At a health conference last year I heard Tory elder statesman and current Commons health committee chair Stephen Dorrell approvingly quote one of his party’s more controversial health ministers − as Whitehall called the NHS’s political chief before title-inflation took hold across Britain. His name was Enoch Powell.

I thought of Dorrell’s reference as the row raged over the unbundling of stricken South London Healthcare Trust’s hospitals. The din was noisiest concerning neighbouring Lewisham Hospital, collateral damage in the money-driven reorganisation.

‘Close down costly hospitals and get more mainstream patients treated in the community, Dorrell explained’

This saw Powell’s latest successor, Jeremy Hunt, tweak special administrator Matthew Kershaw’s review recommendations in a bid to square financial imperatives with angry demonstrations.

As a liberal Midlands Tory, old enough to remember Powell’s inflammatory “rivers of blood” speech in 1968, Dorrell has no truck with racism, although Powell’s own view of other races was more nuanced and respectful than that shameful speech suggests. It was immigrant numbers which obsessed the ex-minister, who had actually recruited a lot of Afro-Caribbean nurses in his time.

Dramatic shift in thinking

So it was Powell’s dramatic and progressive decision to start closing the country’s network of old mental hospitals, many of them grim former workhouses (I remember them too), as a humane act of policy that prompted Dorrell’s reference.

“Hospitals are not like pyramids, built to impress some remote posterity,” Powell said in 1961.

Today we need a similar, dramatic paradigm shift to rebalance our thinking, close down costly hospitals and get more mainstream patients treated in the community, Dorrell explained. “It can’t be done by stealth.”

‘MPs privately admit they risk political death by supporting downgrading of a much loved district general’

Well, no. But when we look at recent speeches by the NHS Confederation’s Mike Farrar, calling on elected politicians to back necessary closures or restructuring in their own back yards − echoed by the department’s Sir Bruce Keogh and others − then compare them with the angry reaction of voters, local NHS staff and politicians in Lewisham, and they might all be living on different planets.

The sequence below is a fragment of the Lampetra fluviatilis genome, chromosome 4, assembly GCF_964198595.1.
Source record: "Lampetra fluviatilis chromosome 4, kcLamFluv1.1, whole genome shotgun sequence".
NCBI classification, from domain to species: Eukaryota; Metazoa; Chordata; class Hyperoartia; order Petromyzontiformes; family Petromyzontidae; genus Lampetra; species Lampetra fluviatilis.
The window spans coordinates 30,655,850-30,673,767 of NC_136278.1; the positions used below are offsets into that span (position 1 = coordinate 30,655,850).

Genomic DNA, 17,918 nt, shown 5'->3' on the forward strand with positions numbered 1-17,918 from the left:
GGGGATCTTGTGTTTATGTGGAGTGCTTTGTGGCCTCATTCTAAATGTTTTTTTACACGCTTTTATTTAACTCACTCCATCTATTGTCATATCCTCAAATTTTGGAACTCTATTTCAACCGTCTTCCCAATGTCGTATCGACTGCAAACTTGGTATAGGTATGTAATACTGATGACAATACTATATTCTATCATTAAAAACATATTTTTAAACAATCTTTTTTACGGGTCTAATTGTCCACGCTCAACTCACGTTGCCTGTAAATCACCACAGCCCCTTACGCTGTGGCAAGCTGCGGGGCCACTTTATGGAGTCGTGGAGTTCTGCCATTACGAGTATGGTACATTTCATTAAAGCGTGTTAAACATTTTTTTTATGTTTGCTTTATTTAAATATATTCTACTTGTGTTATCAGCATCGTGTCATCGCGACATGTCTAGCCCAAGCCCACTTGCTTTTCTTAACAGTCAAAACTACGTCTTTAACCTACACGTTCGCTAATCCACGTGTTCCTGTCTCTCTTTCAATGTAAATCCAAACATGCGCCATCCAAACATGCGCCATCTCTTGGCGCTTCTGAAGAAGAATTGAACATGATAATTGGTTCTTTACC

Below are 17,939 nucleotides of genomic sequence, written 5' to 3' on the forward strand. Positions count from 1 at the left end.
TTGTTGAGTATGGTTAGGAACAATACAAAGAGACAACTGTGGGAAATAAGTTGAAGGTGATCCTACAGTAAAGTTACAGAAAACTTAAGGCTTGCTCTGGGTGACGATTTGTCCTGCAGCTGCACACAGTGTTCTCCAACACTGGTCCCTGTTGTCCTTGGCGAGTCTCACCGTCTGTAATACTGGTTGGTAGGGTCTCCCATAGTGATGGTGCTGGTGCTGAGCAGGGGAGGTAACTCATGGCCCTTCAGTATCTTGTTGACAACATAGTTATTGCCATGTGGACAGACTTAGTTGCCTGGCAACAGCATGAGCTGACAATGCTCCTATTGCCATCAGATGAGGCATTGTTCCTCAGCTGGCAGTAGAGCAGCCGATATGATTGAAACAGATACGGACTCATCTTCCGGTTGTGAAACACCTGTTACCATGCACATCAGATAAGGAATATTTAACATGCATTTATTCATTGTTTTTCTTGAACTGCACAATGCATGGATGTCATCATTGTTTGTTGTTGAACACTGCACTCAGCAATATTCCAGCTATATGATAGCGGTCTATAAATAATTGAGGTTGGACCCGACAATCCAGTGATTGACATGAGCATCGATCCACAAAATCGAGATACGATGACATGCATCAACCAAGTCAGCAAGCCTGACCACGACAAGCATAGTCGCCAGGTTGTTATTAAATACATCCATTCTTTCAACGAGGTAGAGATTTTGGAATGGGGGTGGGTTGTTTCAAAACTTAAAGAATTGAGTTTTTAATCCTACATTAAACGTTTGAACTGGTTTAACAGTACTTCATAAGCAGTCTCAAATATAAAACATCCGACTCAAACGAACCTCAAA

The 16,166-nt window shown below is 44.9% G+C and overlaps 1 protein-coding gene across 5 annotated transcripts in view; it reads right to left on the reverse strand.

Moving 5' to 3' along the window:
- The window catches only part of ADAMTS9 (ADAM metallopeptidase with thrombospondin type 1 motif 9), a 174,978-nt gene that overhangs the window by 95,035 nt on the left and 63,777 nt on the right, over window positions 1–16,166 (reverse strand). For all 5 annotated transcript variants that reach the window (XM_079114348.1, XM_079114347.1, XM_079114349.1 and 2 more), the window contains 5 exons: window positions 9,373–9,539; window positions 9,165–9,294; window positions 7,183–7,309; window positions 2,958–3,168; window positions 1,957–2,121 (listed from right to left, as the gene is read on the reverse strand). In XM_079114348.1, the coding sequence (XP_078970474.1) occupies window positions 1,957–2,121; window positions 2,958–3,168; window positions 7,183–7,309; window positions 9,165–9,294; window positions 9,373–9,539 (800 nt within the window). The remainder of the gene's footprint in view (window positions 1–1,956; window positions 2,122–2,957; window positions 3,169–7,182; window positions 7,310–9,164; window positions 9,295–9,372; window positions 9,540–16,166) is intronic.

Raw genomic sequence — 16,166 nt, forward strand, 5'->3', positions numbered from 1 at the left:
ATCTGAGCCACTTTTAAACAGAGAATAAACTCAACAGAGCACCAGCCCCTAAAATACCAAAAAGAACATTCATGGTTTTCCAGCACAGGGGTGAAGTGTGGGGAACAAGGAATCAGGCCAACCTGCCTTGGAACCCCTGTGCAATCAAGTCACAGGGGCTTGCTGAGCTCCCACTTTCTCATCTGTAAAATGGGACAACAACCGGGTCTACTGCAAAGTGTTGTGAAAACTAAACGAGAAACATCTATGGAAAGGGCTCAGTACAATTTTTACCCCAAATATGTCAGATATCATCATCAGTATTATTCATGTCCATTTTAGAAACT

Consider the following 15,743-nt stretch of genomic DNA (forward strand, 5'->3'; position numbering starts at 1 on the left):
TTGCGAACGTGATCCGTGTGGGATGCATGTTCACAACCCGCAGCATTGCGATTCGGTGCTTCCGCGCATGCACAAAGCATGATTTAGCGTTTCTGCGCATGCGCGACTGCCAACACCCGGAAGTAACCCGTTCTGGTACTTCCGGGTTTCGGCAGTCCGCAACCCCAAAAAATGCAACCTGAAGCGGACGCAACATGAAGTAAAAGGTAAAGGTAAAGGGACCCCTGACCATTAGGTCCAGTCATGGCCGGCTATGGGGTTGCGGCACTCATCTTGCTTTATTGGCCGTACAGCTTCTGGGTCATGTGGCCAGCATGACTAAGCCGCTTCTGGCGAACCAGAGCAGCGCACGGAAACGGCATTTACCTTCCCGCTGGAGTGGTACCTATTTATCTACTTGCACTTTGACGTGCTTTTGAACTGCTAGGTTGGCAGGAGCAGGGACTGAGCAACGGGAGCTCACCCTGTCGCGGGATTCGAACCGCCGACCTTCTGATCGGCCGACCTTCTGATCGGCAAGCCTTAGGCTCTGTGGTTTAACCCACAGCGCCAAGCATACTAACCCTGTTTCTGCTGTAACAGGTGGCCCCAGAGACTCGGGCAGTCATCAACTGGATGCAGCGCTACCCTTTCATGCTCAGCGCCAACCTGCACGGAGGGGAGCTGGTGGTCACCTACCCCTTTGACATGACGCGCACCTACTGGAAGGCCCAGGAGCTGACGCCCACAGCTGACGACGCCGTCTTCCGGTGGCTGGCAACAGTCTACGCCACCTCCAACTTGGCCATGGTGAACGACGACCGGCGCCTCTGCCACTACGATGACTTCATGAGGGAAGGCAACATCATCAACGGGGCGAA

Labour’s Andy Burnham, like Dorrell another ex-secretary of state, made some valid points in the Commons. Andrew Lansley’s four-point procedure to legitimise such closures had merely delayed by two years­ at some cost­ much of what Labour had planned to do before the last election.

Half-baked manoeuvres

He may or may not be proved right in predicting that the “back door” reduction of A&E and maternity at blameless Lewisham creates a precedent for similar “half-baked” manoeuvres elsewhere.

But Hunt’s ripostes were telling too. Servicing Labour’s costly private finance initiative projects was part of the legacy that mired the dying trust in £200m of accumulated debt. Labour’s own review procedures had been used in South London. Mr Kershaw, a former chief executive at Salisbury’s modern hospital, had consulted widely.

The truth, as some MPs privately admit, is that they risk political death by supporting downgrading of a much loved district general. Yet it is some years since I first heard Hazel Blears, then a Labour health minister, still MP for Salford, explain that you could take people with you if you explained properly that their babies and stroke victim parents might be safer in a more specialised unit further from home.

To judge from private chats in my own area, where similar restructuring is under way, few usually well informed people yet understand that message in cynical times. It distressed me to drive a sick grandchild past the teaching hospital which treated my own kids because the paediatric unit had moved. But we have to get used to it.

Michael White writes about politics for The Guardian